The Origins of Competing Claims to Land in East Central Europe - In-Kind Restitution as a Problem of Fair Division
39 Pages Posted: 13 Aug 2009 Last revised: 11 Dec 2009
Date Written: 2009
Nations that transition from authoritarian regimes to democracy or emerge after years of protracted civil war often engage in various methods of transitional justice to address wrongs committed in the pre-transition periods. One such transitional justice mechanism that has been variously considered and implemented in these circumstances is the restitution of property, specifically, land. The countries of East Central Europe have presented notorious case studies in this context; they have either avoided property restitution altogether, or they have reallocated property in blatantly unfair ways. But simple solutions or ready-made formulas for property restitution are not, of course, readily available, and each scheme must address the historical, practical, and equitable concerns applicable to the lands and people involved. The impediment to fair restitution on which I focus here is the challenge of historical “layering of claims.” Generally, this “layering” phenomenon arises when the same piece of land is expropriated by an authoritarian regime or occupant and transferred to a new owner. From this owner, the land is then expropriated again - usually by a different autocrat or occupant. But instead of returning the land to its original owner, the property is conveyed to yet another new beneficiary, typically one who is aligned with the authorities effecting the expropriation. This process can be iterated several times, and each stage generates a new class of claimants to the same piece of land.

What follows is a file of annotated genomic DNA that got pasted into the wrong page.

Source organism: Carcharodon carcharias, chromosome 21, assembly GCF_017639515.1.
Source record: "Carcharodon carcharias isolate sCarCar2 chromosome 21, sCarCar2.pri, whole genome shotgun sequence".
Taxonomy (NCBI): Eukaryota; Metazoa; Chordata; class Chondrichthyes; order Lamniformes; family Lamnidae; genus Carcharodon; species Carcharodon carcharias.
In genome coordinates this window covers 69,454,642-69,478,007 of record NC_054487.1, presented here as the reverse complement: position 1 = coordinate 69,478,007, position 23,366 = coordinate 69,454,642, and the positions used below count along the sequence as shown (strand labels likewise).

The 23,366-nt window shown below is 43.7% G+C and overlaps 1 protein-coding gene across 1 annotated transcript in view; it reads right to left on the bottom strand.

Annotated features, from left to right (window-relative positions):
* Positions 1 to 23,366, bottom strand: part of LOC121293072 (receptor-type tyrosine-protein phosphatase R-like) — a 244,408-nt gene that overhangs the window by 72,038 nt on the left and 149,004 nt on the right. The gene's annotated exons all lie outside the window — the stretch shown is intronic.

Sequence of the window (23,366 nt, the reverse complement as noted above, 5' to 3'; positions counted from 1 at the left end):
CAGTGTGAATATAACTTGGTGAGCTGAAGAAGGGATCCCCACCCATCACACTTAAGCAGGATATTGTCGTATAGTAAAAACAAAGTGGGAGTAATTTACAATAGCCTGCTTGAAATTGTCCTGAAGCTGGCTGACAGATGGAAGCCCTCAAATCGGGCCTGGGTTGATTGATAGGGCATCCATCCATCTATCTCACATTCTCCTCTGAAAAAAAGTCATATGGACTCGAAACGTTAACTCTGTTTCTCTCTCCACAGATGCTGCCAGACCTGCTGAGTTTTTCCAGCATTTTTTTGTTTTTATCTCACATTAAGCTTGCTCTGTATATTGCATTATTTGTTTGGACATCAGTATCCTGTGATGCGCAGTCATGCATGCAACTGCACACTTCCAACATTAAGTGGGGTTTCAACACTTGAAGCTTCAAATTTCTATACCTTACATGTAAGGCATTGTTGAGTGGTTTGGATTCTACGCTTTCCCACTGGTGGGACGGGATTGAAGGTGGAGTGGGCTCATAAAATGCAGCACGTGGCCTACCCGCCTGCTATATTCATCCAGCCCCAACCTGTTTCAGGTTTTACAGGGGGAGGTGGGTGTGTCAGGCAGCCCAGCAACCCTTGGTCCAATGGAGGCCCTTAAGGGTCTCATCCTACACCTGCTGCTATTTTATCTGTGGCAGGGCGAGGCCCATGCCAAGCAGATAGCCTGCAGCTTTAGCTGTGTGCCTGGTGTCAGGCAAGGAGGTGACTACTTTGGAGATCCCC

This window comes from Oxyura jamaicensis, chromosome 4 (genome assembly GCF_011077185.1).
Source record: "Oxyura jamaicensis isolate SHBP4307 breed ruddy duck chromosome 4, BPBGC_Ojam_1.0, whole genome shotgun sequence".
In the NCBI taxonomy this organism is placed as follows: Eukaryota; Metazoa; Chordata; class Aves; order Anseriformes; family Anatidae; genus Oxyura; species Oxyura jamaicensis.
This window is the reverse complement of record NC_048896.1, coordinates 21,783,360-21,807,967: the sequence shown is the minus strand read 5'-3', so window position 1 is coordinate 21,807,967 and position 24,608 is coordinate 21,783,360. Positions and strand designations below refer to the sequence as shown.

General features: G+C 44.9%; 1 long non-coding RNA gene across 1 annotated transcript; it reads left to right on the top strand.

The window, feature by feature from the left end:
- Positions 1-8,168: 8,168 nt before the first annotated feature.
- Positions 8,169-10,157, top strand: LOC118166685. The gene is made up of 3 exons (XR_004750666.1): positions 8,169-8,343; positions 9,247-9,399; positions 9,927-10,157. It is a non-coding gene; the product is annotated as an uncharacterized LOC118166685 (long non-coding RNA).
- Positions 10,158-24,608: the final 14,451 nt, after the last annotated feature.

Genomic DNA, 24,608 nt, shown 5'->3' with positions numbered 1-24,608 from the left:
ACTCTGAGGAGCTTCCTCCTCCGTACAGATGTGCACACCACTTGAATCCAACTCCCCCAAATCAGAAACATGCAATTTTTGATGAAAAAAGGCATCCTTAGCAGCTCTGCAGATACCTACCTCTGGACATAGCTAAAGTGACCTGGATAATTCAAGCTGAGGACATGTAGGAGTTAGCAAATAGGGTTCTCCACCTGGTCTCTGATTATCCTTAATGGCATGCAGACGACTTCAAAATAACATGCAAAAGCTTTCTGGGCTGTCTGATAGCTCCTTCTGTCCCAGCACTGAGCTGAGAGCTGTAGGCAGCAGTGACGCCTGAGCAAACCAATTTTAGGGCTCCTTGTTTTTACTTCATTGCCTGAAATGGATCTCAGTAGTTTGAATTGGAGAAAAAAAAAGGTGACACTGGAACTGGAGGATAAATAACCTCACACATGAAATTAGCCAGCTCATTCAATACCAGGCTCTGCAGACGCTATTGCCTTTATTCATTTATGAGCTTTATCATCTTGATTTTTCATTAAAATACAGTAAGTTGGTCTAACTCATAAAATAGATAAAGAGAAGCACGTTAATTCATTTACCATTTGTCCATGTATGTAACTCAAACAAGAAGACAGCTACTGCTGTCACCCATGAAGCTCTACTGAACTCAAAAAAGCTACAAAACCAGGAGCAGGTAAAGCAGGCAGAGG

Keywords: Land Reform, Transitional Justice, East Central Europe, Restitution
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